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Thursday, October 22, 2020

The Cemetery of Lost Words by Connie Berry

                                                      Tom Gauld. Used with permission.

My favorite line in J. M. Barrie’s Peter Pan describes Captain Hook: “The man is not wholly evil—he has a thesaurus in his cabin.” 

I love that. Words are important. They convey meaning and create an intellectual and emotional response. Since we know words can hurt or heal, we should be certain ours are understood.


Some words are imprecise, flabby, and liable to misinterpretation. Other words nail the intended thought with such clarity and precision that the mind of the hearer or reader is enlightened and enlarged. I admire people—even Captain Hooks—who know interesting and beautiful words and use them with skill and artistry. That’s the job of the writer, after all.

The English language has no shortage of words. One million is the current estimate, with more added each year. In 2019, the Merriam-Webster Dictionary added almost 700 new words, phrases, and definitions, including buzzy (speculative or excited talk or attention); snowflake (someone who is overly sensitive); and unplug (temporarily refrain from using electronic devices).


 My interest isn’t so much in the new words being created as in the old words being lost through neglect—or downgraded in meaning. I agree with those who say, “Don’t use a fancy word when a plain one will do.” The problem is sometimes a plain word just won’t do.

With that in mind, I’ve compiled a list of eight delightful forgotten or endangered words I think we should use more often so as to preserve them for future generations.

1. Eventide: the onset of dusk or twilight; a lovely word to use when all is right with the world, and it’s time to sit on the porch with your sweetie and a glass of wine.


2. After-wise: the feeling of knowing exactly what you should have said or done when the opportunity to say it or do it has passed you by. Yup.


3. Susurration: the whispering, murmuring, or rustling of wind or water; a perfect example of onomatopoeia (another endangered word).


4. Bunbury: to get out of a commitment by inventing an imaginary person you must visit; from Oscar Wilde’s The Importance of Being Ernest, where Algernon invents a sick friend named Bunbury as an excuse to avoid his relatives. Secondary meaning: to galavant around (another word in danger of being forgotten) under a false identity. The first bunburying often leads to the second.


5. Slugabed: a person who stays in bed long after the usual or proper time to get up; helpful when raising teenagers.


6. Énoument: the bittersweetness of having arrived in the future and seeing how things turn out, but not being able to tell your past self.


7. Ephemeral: lasting for a very short time; fleeting; transitory. A word used primarily by those over fifty.


8. Chimerical: hoped-for but illusory and impossible to achieve; or something that exists only as the product of unchecked imagination, like Big Foot or world peace.


 I read a fascinating article recently on the subject of lost words by Wilfrid M. McKay in The Hedgehog Review (Fall 2019). McKay said, “Like a lover of endangered species, the lover of endangered words jumps for joy when he sees a word being rescued, and is grateful when a writer restores to currency a semantic possibility that had fallen into desuetude. It is as if a lovely antique table has been rediscovered after many years of gathering dust up in the attic, and when brought downstairs and cleaned up and polished, imparts a splendor and unbought grace to the room that no shiny new object could possibly match.”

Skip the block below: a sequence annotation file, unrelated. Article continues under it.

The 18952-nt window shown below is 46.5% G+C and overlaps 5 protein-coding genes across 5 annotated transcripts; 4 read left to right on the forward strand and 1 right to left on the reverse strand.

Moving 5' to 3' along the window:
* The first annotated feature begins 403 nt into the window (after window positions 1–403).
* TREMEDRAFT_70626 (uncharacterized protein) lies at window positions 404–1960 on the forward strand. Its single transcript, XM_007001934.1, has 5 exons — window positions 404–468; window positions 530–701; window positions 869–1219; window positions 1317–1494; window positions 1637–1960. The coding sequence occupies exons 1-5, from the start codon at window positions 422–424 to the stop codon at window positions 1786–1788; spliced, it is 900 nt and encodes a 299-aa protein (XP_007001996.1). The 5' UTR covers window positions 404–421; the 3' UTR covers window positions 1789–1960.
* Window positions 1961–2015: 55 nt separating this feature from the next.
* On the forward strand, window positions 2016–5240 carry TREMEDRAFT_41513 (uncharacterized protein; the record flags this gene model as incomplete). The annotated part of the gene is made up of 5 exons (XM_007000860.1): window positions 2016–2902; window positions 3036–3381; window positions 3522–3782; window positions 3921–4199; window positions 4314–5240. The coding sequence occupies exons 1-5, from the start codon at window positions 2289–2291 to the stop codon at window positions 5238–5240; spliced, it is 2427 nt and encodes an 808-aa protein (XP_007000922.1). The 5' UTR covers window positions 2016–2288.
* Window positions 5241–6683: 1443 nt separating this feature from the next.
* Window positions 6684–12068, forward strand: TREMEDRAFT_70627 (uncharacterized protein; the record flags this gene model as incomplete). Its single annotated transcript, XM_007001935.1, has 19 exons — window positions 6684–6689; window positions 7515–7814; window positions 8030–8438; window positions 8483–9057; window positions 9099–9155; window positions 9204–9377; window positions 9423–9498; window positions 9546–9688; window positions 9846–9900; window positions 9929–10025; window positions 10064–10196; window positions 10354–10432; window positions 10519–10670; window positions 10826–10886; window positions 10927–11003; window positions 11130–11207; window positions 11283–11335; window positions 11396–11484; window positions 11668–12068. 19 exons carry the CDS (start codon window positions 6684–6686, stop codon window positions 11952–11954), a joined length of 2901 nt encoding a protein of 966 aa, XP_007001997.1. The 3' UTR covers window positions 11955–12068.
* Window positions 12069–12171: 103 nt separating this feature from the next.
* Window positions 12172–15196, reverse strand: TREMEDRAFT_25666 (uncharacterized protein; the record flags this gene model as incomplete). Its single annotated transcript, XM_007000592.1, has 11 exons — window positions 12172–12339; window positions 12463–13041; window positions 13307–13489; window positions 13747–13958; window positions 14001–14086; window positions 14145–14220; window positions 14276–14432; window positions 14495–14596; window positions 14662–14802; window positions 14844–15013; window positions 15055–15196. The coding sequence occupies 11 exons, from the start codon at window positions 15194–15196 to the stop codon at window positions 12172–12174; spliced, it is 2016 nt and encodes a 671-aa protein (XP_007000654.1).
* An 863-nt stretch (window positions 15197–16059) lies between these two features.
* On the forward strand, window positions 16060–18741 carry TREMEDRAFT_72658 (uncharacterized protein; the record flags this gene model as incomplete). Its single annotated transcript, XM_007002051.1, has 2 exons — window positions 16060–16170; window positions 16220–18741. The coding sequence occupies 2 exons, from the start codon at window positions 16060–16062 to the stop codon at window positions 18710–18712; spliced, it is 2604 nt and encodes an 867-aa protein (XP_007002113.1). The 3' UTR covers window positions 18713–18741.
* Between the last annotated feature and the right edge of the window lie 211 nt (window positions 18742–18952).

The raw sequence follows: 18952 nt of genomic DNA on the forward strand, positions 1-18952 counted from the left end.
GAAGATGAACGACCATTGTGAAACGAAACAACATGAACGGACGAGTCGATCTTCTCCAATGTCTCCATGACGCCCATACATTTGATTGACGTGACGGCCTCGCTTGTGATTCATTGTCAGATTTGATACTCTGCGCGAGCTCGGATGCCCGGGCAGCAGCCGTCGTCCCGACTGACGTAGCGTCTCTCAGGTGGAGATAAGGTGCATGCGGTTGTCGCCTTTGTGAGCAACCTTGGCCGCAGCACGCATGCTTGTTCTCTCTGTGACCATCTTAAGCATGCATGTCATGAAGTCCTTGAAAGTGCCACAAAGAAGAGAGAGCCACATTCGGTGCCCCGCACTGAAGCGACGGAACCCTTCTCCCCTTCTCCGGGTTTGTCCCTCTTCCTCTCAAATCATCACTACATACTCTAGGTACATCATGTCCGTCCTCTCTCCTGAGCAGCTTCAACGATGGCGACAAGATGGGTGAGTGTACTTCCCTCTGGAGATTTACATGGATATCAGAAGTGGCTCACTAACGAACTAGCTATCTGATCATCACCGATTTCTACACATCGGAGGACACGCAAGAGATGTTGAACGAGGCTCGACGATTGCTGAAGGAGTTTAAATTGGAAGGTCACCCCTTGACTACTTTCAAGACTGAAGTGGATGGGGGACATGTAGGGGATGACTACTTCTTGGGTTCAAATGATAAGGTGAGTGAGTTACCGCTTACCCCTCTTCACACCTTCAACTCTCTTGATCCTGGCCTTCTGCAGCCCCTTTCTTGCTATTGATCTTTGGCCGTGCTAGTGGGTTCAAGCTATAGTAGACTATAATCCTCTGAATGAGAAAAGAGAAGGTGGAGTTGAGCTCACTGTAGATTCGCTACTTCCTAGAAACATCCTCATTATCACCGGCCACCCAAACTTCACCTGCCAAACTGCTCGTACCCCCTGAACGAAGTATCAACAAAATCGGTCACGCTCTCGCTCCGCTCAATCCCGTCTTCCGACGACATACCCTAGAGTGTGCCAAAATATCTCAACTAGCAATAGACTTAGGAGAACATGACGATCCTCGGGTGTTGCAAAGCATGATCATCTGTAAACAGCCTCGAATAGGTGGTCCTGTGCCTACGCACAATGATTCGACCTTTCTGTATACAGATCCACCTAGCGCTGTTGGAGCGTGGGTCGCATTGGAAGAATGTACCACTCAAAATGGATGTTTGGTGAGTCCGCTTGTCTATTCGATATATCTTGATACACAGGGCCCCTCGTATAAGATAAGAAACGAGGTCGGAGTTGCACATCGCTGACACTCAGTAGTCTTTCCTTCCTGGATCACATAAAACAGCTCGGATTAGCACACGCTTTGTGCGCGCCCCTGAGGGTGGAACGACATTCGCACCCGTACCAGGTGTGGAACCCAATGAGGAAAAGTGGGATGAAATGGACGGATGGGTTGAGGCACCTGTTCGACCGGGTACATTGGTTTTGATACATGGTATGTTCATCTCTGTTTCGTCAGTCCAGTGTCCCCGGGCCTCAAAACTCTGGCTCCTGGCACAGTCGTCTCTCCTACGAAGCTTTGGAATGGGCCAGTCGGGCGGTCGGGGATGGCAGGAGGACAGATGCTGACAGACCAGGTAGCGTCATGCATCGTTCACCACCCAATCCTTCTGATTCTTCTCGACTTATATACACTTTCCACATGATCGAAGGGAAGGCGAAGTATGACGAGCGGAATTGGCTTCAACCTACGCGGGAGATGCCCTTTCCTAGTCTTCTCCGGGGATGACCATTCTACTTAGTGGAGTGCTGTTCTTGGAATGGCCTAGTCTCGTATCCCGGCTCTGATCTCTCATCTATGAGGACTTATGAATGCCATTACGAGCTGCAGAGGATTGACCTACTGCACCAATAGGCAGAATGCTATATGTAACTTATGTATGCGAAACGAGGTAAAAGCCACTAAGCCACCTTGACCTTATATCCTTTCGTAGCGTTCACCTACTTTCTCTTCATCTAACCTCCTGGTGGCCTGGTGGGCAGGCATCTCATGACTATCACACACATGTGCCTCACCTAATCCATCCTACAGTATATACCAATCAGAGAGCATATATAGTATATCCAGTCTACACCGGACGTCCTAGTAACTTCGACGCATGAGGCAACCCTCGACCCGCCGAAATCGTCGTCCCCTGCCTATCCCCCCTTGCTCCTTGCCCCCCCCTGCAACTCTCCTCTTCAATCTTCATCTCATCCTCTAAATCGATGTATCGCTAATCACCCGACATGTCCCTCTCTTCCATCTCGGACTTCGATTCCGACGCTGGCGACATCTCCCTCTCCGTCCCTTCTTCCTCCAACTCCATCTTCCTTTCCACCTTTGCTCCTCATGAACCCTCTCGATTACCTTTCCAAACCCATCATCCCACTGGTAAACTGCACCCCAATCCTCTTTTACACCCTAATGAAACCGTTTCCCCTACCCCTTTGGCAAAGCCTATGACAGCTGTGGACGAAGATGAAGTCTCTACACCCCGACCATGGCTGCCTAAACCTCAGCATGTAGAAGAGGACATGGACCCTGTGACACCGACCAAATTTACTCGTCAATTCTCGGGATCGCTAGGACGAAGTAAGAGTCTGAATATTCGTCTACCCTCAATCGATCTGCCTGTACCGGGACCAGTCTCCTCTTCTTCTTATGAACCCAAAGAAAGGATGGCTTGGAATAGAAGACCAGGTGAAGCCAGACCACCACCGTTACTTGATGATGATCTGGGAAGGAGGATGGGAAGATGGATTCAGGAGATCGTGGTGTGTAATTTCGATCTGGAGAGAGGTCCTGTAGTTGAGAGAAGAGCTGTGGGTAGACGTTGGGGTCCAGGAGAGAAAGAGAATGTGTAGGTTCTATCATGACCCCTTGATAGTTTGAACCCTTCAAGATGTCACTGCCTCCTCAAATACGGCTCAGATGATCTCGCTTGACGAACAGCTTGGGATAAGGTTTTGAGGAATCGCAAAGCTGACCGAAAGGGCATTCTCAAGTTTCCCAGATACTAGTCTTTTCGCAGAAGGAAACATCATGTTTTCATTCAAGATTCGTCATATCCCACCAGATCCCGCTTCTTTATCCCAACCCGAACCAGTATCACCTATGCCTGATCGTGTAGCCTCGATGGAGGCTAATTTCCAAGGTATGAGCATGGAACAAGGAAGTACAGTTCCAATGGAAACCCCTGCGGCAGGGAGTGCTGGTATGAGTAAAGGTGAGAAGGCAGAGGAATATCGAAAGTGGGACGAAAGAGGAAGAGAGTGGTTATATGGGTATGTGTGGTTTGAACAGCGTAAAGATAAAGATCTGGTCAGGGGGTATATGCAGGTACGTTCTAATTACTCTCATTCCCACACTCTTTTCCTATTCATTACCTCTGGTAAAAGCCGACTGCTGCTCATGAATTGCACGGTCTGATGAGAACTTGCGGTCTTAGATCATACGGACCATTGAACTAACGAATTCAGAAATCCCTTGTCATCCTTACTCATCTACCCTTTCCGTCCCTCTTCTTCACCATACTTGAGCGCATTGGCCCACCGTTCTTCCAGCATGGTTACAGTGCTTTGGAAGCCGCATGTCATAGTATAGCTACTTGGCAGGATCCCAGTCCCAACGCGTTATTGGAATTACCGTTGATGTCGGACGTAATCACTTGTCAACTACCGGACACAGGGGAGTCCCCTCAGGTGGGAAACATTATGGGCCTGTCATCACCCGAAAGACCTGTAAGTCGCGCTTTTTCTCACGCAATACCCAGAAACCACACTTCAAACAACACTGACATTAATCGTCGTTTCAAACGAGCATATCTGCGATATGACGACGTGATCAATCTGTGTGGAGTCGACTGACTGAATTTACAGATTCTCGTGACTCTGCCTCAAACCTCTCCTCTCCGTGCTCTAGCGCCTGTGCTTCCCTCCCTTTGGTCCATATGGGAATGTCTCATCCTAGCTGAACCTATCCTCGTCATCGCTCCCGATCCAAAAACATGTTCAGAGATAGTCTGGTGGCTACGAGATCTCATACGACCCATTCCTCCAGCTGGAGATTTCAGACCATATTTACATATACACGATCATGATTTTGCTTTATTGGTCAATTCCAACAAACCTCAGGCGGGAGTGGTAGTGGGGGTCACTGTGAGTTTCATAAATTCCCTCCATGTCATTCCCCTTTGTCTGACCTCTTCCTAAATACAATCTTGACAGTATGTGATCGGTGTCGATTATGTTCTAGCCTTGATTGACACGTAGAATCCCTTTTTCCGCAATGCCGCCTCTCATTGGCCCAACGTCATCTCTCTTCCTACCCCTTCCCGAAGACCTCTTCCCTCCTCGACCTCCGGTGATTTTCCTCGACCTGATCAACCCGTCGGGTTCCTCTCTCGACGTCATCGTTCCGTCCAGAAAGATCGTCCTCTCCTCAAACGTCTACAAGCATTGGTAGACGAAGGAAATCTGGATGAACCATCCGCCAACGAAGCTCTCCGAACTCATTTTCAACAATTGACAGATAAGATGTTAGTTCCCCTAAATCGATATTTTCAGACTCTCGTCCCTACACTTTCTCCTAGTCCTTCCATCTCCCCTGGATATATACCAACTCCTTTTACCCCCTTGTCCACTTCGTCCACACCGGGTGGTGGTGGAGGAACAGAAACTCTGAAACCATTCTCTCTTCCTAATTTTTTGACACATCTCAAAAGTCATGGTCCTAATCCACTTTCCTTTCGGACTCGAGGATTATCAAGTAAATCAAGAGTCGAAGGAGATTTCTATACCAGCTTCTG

Do you have some favorite old words? How about a favorite author who makes you get out your dictionary and thesaurus? What words do you hope we save for future generations?


Jim Jackson said...

I'm a philistine when it comes to lost words. What good does it do to have a million plus words when the average person knows only 40,000 and doesn't know when to use less or fewer, subject or object pronouns?

With age and experience, I've found that general words combined with hand illustrations work wonders for describing things for which you can't remember the names. You know, the doohickey, that's about this big that you fit over the top of the thingamabob to open the whatchamacallit. Adding appropriate gestures and your conversant supplies church key, bottle cap, and soda bottle.

Tongue in cheek, of course. But I treasure those who can be precise without resorting to multisyllabic anachronisms so I can keep on reading without having to haul out a dictionary to figure out what they are trying to say. (Although, I am more tolerant when I read with my Kindle and holding my finger over the word magically produces its definition.)

Margaret S. Hamilton said...

I celebrate the old-timey words in hymns and Christmas carols.

Kait said...

Fortnight - I love that word, always have. Its fallen from use in US English - at least in my part of the US and I'm sorry to see it go.

Annette said...

I love these! Slugabed! That's what I strive to be, if only insomnia and my cat would allow!

KM Rockwood said...

Interesting. Actually, slugabed was frequently used by my family when I was growing up. My mother had very rigid ideas about when people should arise from their beds, no excuses accepted. Otherwise, you were a true slugabed. Even if you had worked an overnight shift and fell into bed at 6 AM. You had to get up by 8.

The last time I heard "Ephemeral" used was by a biker with an amazing vocabulary. He described the high one got off a certain drug with the term. When he was arrested and charged with murder, the interrogators who recorded his statement had to go back over it later and look up some of the words he'd used, like "importune."